Wisconsin recall: Why stakes for Obama are lower than you think
If the Wisconsin recall effort fails against Gov. Scott Walker, Obama will be seen as one of the losers. The GOP will be energized to wrench Wisconsin from the Democrats, but November is five months away.
Linda Feldmann is a staff writer for the Monitor based in Washington.
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The national news media are riveted by the contest, and that will magnify the result. A loss for Milwaukee Mayor Tom Barrett, the Democratic challenger, will be seen as a blow to Mr. Obama and his prospects for November. After all, Wisconsin is a battleground state. A win for Mayor Barrett, the underdog, will be seen as a significant boost to Obama, on the heels of bad economic news.
But the impact will fade fast, political observers say.
“It’s June,” says Larry Sabato, a political scientist at the University of Virginia, Charlottesville. “Yes, a victory by Walker will give Republicans a burst of energy, but will it last five months? No way.”
IN PICTURES: Showdown in Wisconsin
Still, there will be one lasting implication: A Walker victory will force the Obama campaign to expend resources – time, money, volunteer effort – that it might otherwise not have had to. And those are resources that will be taken from campaign efforts in other states.
Obama won Wisconsin big in 2008 – by 14 percentage points. As of now, outside observers see Wisconsin as leaning Democratic, so while it’s not a sure thing for Obama, it’s a state he should win this November.
As of April, unemployment there was at 6.7 percent, well below the national average (8.1 percent in April). But with a Walker victory on Tuesday, Republicans will see an opening to go after Obama on friendly territory. For the president, Wisconsin is a must-win.
In another wrinkle, the Obama campaign released a map to its supporters Monday showing the presidential battleground states, and listed Wisconsin as a tossup – not leaning Democratic. That sends another signal to Republicans that Wisconsin is fertile territory for Mitt Romney, the presumptive GOP nominee.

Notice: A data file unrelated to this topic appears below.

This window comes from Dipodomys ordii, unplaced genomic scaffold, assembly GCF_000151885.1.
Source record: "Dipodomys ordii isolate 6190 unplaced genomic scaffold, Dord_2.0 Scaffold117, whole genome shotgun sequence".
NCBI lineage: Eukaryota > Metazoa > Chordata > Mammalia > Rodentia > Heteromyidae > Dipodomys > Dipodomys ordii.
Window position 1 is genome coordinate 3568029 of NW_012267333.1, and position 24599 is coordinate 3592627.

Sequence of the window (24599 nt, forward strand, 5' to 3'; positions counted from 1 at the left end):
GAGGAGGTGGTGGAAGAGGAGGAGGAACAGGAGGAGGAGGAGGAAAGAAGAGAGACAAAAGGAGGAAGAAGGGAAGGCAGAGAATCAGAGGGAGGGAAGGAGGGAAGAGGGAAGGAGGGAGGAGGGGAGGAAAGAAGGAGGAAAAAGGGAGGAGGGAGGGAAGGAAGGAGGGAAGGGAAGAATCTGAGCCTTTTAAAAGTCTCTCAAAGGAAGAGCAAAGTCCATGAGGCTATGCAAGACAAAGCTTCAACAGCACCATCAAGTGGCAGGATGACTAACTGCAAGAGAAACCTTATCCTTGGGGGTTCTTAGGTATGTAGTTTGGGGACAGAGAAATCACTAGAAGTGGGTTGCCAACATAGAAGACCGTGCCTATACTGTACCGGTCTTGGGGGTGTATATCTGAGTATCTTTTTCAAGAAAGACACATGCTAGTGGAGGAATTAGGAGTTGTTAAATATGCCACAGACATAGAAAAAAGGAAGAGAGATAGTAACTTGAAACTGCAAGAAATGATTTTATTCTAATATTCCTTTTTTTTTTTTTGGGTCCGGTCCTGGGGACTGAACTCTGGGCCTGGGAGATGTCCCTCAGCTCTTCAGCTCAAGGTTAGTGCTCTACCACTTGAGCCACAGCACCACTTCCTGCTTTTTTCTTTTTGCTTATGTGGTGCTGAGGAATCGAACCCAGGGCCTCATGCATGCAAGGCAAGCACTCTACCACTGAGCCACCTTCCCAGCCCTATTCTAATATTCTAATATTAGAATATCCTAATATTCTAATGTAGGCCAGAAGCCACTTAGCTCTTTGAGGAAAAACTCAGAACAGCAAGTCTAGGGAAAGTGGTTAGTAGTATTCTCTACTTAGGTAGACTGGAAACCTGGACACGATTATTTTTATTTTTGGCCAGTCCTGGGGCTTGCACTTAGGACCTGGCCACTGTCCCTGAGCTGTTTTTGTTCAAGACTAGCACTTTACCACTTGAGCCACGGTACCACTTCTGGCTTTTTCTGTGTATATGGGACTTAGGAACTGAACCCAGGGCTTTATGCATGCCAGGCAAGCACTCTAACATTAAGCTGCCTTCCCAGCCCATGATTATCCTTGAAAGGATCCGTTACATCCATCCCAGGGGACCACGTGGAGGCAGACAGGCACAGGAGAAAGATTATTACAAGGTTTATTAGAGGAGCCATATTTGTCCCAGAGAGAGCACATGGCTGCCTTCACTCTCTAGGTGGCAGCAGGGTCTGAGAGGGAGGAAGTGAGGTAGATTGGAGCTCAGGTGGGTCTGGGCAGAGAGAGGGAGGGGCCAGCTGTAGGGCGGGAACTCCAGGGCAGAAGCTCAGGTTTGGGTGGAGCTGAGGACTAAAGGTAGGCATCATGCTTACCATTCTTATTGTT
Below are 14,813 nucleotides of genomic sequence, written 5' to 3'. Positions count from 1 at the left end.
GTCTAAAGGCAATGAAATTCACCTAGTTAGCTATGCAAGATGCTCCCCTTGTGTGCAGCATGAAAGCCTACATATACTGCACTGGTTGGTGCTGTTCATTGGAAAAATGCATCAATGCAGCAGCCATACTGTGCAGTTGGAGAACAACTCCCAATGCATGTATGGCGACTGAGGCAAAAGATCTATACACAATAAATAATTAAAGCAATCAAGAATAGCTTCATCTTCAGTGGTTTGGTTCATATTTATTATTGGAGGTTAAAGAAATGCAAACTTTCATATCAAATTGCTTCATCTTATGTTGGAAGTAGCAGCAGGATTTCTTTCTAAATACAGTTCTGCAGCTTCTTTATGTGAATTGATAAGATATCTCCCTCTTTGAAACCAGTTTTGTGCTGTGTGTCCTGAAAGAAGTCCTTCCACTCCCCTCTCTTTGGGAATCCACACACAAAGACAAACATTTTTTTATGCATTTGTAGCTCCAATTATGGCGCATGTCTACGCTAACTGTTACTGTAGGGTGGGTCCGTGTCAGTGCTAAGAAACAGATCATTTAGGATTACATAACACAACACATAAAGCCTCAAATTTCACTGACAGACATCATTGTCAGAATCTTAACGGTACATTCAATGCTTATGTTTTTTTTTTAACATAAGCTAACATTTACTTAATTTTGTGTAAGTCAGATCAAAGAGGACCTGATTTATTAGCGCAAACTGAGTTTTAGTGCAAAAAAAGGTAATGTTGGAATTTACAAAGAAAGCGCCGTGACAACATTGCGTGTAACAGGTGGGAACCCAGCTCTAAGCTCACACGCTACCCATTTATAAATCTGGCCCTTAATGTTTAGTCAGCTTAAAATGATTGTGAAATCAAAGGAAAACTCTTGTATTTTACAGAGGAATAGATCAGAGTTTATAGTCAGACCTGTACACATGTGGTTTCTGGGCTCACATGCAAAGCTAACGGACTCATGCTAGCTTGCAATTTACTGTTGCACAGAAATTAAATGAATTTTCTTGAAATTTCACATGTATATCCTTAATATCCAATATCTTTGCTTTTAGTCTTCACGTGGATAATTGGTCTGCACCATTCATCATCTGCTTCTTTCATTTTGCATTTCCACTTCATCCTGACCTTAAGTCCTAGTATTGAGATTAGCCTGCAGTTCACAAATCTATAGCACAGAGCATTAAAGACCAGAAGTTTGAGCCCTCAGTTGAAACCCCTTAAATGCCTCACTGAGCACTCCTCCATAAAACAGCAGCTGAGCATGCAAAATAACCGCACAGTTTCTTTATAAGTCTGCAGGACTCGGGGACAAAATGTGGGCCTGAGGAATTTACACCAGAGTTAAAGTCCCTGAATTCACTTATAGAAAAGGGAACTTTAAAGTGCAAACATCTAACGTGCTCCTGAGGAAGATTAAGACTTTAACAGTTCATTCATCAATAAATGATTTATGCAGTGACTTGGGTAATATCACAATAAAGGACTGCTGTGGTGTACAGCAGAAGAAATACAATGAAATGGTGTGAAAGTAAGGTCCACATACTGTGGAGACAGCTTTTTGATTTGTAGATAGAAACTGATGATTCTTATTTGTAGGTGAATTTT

“That’s a mistake,” says Mr. Sabato.
Tuesday’s recall vote also represents a test for the clout of organized labor, long seen as waning. But as a dry run for November, the test is imperfect. Some Wisconsin voters are weary of the year-plus of political turmoil the state has endured since Walker’s bold move to strip unions of most collective bargaining rights.
And it’s not a sure thing that all Obama voters will support Barrett. Rep. Paul Ryan (R) of Wisconsin cites the state’s tradition of ticket-splitters. According to media reports, some Wisconsinites will vote for Walker simply as a protest against the recall process, not because they necessarily like the governor’s policies.
"The recall should only be used when there's an egregious action" by an elected official, David Riese, a retired physician, told USA Today in a story out of Monroe, Wis.
Recalls of governors are extremely rare in American politics. Walker is only the third in US history to face this sort of challenge – and if he survives, he will be the first to do so. That alone will give him a certain rock-star status in GOP circles, following the maxim “what doesn’t kill you makes you stronger.”
That’s not exactly what Wisconsin Democrats envisioned when they gathered signatures to set up the Tuesday ballot. But national Democrats, including Obama, were never enamored of the Badger State’s recall gambit. The timing isn’t ideal. College students, a key element of Democratic get-out-the-vote activity, are off for summer break.
Obama, quite pointedly, chose not to campaign for Barrett, likely because he didn’t want to associate himself with a campaign that may well lose. On Monday afternoon, the president finally came through with a pro-forma endorsement – delivered via Twitter.
IN PICTURES: Showdown in Wisconsin